Tuesday, September 05, 2006

How I spent Labor Day: Diving the S.S. Wexford

For my birthday, my wife gave me a fine present: a Wreck Dive Trip. This was no small present, not only was there a cost, but for me to be out of the house with a newborn afoot and a toddler under foot was quite a loving sacrifice on her part.

So thorough my local dive shop Sea The World Scuba, I signed up for many a wreck dive, only to see them cancelled for lack of participation. Finally on Labor Day one was going to go! I immediately signed up.

This was my first Great Lakes Dive, and my first boat dive. The charter was with Rec & Tec Dive Charters, Inc, and it departed from Port Sanilac at 8 am to proceed to the wreck of the SS Wexford.

I made the trip up to Port Sanilac starting at 5:30 am and arrived at 7:30 and found the Sylvia Anne, Rec & Tec's vessel. I then filled out the waiver and started loading my gear, and the 10 divers and crew then departed the shore.

The SS Wexford, built in sank in the Great Storm of 1913 and was discovered in 2000. It is located off of grand Bend in Ontario, on the Canadian side of Lake Huron. The ship is 250 feet long. The wreck lies upright, the only wreck from the storm of 1913 that does so. All 22 of her crew were lost with her. The ship lies in 78 feet of water, on a north/south orientation. For the story of her discovery and excellent photos and images see: The Wexford

For a first wreck dive, it was absolute heaven. While the water at 46 degrees was a touch cool for a wetsuit (I had the only wetsuit on the charter, everyone else dove dry), the visibility was fantastic.

In addition to my dive buddy, the divemaster from the crew kept a close eye on me as I was the newbie on board, which certainly added to the safety factor and was quite comforting. Everyone was very helpful to me as the new guy from showing me how to stow the gear to other necessary things.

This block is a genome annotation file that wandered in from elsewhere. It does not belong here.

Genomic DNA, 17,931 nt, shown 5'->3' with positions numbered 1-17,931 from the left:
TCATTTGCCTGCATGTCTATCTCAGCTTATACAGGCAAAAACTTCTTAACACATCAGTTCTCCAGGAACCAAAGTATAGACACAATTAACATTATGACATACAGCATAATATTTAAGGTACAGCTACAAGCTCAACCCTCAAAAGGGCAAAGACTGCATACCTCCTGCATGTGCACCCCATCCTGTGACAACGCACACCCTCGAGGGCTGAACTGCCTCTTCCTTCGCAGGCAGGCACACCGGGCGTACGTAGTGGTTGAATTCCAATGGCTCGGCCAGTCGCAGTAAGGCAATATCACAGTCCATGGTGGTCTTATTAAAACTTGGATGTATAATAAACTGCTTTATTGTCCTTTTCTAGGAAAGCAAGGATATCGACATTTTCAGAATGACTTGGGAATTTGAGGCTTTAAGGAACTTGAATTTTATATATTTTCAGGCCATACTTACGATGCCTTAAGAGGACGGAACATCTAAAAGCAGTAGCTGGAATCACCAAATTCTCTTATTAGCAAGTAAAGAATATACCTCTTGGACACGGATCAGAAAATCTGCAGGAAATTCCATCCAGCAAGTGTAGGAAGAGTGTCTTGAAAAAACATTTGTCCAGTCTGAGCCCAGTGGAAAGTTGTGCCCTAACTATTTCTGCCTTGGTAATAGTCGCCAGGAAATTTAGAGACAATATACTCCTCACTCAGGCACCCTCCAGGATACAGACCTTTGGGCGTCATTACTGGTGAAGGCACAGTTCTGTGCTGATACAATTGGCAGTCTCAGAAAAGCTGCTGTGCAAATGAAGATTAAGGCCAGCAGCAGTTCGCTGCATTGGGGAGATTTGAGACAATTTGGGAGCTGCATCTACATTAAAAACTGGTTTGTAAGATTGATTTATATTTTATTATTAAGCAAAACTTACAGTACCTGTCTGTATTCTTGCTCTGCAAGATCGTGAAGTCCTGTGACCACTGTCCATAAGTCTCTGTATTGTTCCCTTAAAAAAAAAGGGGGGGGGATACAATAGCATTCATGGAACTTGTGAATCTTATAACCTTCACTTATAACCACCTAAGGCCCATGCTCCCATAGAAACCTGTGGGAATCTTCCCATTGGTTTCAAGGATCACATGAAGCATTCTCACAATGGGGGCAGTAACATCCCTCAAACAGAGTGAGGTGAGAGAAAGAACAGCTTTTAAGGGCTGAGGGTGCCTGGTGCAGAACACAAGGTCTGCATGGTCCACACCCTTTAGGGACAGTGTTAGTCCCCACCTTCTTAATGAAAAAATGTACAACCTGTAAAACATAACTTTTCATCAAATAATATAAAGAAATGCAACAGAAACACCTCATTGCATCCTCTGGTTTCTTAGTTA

The first dive began with a giant stride off the bow and into the cold water of Lake Huron. Of course, it wouldn't go perfectly and my mask was slightly dislodged and I got a face-full of cold lake water as a welcome. 46 degree water in the face caused quite a double take, but I warmed up quite quickly. With the mask issue cleared up and united with my dive buddy and the Divemaster, we went down the mooring line towards the stern. This first dive was on the stern of the ship and we saw some sight glasses used to peer into the boilers, and many other artifacts strewn about. The upper deck has multiple holes in it for easy penetration, and for safe exiting. After about 22 minutes I was back on board after a safety stop at 20 feet.

The second dive, after a one hour surface interval was at the bow. We approached down a cable to the bow and proceeded amidships. It was there my dive buddy and I found a white china plate, mostly buried in silt. The plate on the back read "Royal Ironware Sheffield England". Given the ship was built in England in 1883, this could have even been an original plate. There was no date on the plate sadly so its not possible to tell when the earliest time when it could have come to the ship. We left the plate where it was found for other divers to inspect in the future, and given the good ethics of the divers who visit this wreck, I expect it will still be there on my next visit.

The dives were simply incredible, and the weather cooperated magnificently, with calm seas and a warm sun. It was a fantastic first wreck diving experience, and I certainly plan to dive the Wexford again. Rec & Tec runs a fantastic charter, if you are in the area I highly recommend them.

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